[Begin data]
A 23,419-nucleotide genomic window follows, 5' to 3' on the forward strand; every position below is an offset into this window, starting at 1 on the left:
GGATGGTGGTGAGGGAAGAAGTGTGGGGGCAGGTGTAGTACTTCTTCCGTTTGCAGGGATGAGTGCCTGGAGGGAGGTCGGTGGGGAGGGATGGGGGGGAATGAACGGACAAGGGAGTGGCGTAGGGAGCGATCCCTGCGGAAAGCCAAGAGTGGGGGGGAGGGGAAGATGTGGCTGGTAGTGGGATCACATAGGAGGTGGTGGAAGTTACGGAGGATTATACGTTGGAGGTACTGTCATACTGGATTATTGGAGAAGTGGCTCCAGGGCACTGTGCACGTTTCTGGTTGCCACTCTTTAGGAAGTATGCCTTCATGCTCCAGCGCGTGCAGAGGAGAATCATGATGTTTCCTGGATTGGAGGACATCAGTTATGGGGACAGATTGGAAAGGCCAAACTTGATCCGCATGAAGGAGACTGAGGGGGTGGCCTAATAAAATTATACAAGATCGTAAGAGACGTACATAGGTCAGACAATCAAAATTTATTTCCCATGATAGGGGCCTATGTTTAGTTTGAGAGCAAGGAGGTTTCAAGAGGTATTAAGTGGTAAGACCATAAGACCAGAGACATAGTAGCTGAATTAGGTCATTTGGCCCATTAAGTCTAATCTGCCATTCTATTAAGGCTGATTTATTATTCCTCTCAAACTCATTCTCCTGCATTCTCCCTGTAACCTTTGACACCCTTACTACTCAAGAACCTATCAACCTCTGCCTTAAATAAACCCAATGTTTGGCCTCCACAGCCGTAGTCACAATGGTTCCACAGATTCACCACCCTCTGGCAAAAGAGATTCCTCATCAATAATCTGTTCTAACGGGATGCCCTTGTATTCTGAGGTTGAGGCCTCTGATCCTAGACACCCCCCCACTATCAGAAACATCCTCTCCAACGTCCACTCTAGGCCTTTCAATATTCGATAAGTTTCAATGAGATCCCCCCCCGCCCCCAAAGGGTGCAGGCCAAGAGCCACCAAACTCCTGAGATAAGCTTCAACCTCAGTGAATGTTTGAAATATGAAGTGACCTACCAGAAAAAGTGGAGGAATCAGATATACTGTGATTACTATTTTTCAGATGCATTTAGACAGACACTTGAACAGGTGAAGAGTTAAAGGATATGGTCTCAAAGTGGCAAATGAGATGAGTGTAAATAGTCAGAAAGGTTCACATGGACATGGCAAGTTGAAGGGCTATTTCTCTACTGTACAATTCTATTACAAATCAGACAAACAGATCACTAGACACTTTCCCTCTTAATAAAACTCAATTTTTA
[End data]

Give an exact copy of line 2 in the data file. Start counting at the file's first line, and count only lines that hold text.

GGATGGTGGTGAGGGAAGAAGTGTGGGGGCAGGTGTAGTACTTCTTCCGTTTGCAGGGATGAGTGCCTGGAGGGAGGTCGGTGGGGAGGGATGGGGGGGAATGAACGGACAAGGGAGTGGCGTAGGGAGCGATCCCTGCGGAAAGCCAAGAGTGGGGGGGAGGGGAAGATGTGGCTGGTAGTGGGATCACATAGGAGGTGGTGGAAGTTACGGAGGATTATACGTTGGAGGTACTGTCATACTGGATTATTGGAGAAGTGGCTCCAGGGCACTGTGCACGTTTCTGGTTGCCACTCTTTAGGAAGTATGCCTTCATGCTCCAGCGCGTGCAGAGGAGAATCATGATGTTTCCTGGATTGGAGGACATCAGTTATGGGGACAGATTGGAAAGGCCAAACTTGATCCGCATGAAGGAGACTGAGGGGGTGGCCTAATAAAATTATACAAGATCGTAAGAGACGTACATAGGTCAGACAATCAAAATTTATTTCCCATGATAGGGGCCTATGTTTAGTTTGAGAGCAAGGAGGTTTCAAGAGGTATTAAGTGGTAAGACCATAAGACCAGAGACATAGTAGCTGAATTAGGTCATTTGGCCCATTAAGTCTAATCTGCCATTCTATTAAGGCTGATTTATTATTCCTCTCAAACTCATTCTCCTGCATTCTCCCTGTAACCTTTGACACCCTTACTACTCAAGAACCTATCAACCTCTGCCTTAAATAAACCCAATGTTTGGCCTCCACAGCCGTAGTCACAATGGTTCCACAGATTCACCACCCTCTGGCAAAAGAGATTCCTCATCAATAATCTGTTCTAACGGGATGCCCTTGTATTCTGAGGTTGAGGCCTCTGATCCTAGACACCCCCCCACTATCAGAAACATCCTCTCCAACGTCCACTCTAGGCCTTTCAATATTCGATAAGTTTCAATGAGATCCCCCCCCGCCCCCAAAGGGTGCAGGCCAAGAGCCACCAAACTCCTGAGATAAGCTTCAACCTCAGTGAATGTTTGAAATATGAAGTGACCTACCAGAAAAAGTGGAGGAATCAGATATACTGTGATTACTATTTTTCAGATGCATTTAGACAGACACTTGAACAGGTGAAGAGTTAAAGGATATGGTCTCAAAGTGGCAAATGAGATGAGTGTAAATAGTCAGAAAGGTTCACATGGACATGGCAAGTTGAAGGGCTATTTCTCTACTGTACAATTCTATTACAAATCAGACAAACAGATCACTAGACACTTTCCCTCTTAATAAAACTCAATTTTTA